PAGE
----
5 Dating App Opening Lines Written By Romance Novelists That Are Seriously Steamy
Ah, the not-so-age-old question of what to say in an opening message on a dating app. Though the age of dating apps is relatively short compared to that of meeting potential crushes in person, there is a lot to be said about the timelessness of trying to talk to a cutie. Because some experiences are pretty universal, I have compiled a list of dating app opening lines written by romance novelists. Simply because I wanted guidance from some OG experts on meet-cutes, digital or IRL.
Believe it or not, there is a method to the madness of opening lines. According to data from Tinder, 32.4 percent of men and 35.2 percent of women prefer the opening line they receive to be a question about them. Meanwhile, 17.9 percent of men and 25.2 percent of women prefer the opening line they receive to be an observation about them. Which makes sense because you want to know someone you like is invested in getting to know you and curious about who you are.
According to Hinge, age also plays a role in what you should say. For instance, if you are looking to send a message to someone between the ages of 18 to 23, novelty is on your side. This age group tends to prefer something interesting, surprising, unique, or funny. If you are sending a message to someone 24 to 28, you're more likely to get a response if you ask them a question about their lifestyle or activities.
So now that you have statistics on your side, check out the following suggestions from romance novelists to really up your game.
Ask someone a question about their profile.
Jasmine Guillory, New York Times-bestselling author of The Wedding Date and The Proposal, recommends you ask someone a question about their profile. "Either something from their profile, or something about the city or area the two of you live in. It's great if it's an either or question, because that makes it easy to start a dialogue," she says. Here are a few of her examples.
- "Cake or pie?"
- "Tacos or burritos?"
- "Cheetos or Doritos?"
"But it can be anything," says Guillory. She clearly has the right idea, since Tinder's statistics also prove that people of all genders prefer questions about themselves.
Stray from the obvious.
Though Josie Silver, author of the recently published One Day In December, has never been on Tinder herself, she knew exactly what to suggest. "I imagine it’s a similar pressure to trying to come up with the perfect opening line in a new book. I’d definitely veer away from obvious chat-up lines because there’s every chance it would be lost in translation. I’d probably aim on the side of funny but not cheesy."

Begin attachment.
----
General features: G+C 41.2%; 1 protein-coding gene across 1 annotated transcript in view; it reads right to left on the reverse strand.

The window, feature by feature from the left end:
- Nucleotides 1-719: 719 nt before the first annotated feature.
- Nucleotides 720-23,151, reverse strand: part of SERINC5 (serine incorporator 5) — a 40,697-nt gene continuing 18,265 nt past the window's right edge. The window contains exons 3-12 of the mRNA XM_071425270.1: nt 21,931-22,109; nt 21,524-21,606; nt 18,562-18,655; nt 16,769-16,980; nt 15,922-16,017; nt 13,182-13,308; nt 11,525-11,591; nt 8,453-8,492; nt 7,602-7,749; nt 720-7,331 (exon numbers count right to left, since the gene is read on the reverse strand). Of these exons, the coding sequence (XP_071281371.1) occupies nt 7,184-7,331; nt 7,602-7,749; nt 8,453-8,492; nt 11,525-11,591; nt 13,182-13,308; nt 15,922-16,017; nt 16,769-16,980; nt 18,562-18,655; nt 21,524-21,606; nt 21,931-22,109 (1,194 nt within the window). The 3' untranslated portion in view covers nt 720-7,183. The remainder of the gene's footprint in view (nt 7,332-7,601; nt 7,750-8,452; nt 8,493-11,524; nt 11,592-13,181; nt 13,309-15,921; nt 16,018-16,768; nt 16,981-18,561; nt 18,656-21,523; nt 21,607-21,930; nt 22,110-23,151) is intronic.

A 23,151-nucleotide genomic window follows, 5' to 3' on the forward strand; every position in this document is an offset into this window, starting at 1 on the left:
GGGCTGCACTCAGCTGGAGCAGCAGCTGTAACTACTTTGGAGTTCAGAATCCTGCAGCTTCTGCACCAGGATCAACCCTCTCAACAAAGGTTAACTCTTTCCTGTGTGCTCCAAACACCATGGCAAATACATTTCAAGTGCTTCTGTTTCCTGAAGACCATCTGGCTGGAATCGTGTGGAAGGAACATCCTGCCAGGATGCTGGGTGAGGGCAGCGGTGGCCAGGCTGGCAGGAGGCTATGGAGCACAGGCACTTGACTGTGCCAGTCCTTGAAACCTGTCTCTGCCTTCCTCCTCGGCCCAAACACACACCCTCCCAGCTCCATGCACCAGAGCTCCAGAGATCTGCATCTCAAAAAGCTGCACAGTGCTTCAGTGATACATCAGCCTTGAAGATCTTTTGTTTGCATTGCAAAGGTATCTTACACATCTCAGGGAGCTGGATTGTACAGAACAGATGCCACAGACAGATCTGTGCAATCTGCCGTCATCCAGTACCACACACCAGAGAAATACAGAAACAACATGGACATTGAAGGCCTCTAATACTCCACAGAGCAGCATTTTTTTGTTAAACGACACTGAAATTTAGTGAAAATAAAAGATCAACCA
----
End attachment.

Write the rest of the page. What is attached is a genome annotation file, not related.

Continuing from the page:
Silver suggested a line using her favorite British snacks for inspiration. "I’m a biscuit kind of girl, so I’d say something really silly like Custard Cream seeks Hobnob, Jammy Dodgers need not apply. Is that terrible? It is, isn’t it?" And, well, I think it's pretty great.
Sometimes you've just got to be bold.
Jill Shalvis, New York Times-bestselling author of over 50 novels, including Hot Winter Nights and the forthcoming Playing for Keeps, explains that she favors the idea of going bold when writing an opening line.
- My opening line would be, "Loves naps and cookies, and is willing to share a nap, but not my cookies… :)"
This has a lot of novelty to it, so if you're match is between the ages of 18 to 23, this line just might work especially well.
Cast a wide net.
Alisha Rai, author of Swipe Right and therefore our romance novelist and resident expert on dating app opening lines, has a constructive piece of advice. "The ideal thing to do is respond to something in their bio, but, let's be real, sometimes you just need to copy paste and see who bites." She explains that it's OK to come up with your best opening line and send it to multiple people
- "Perfect Friday night: Night club or Netflix?"
- "Sunday morning priority: sleeping in or working out?"
Lately, on Tinder and Hinge, I've been sending dudes the phrase, "Sup Lil Mama," so, like, clearly I am taking the ~bold~ route. For me, it communicates my humor and screens potential crushes on their ability to handle humor, ability not to feel emasculated by being called 'Lil Mama' and to see if they respond with the correct lyrics from the hit single, "Promiscuous." Only one dude has so far responded with, "lemme whisper in ya ear," so like, he could get it. But other than that, I think it may be time to retire the line — good thing these brilliant authors gave me so much helpful material to work with.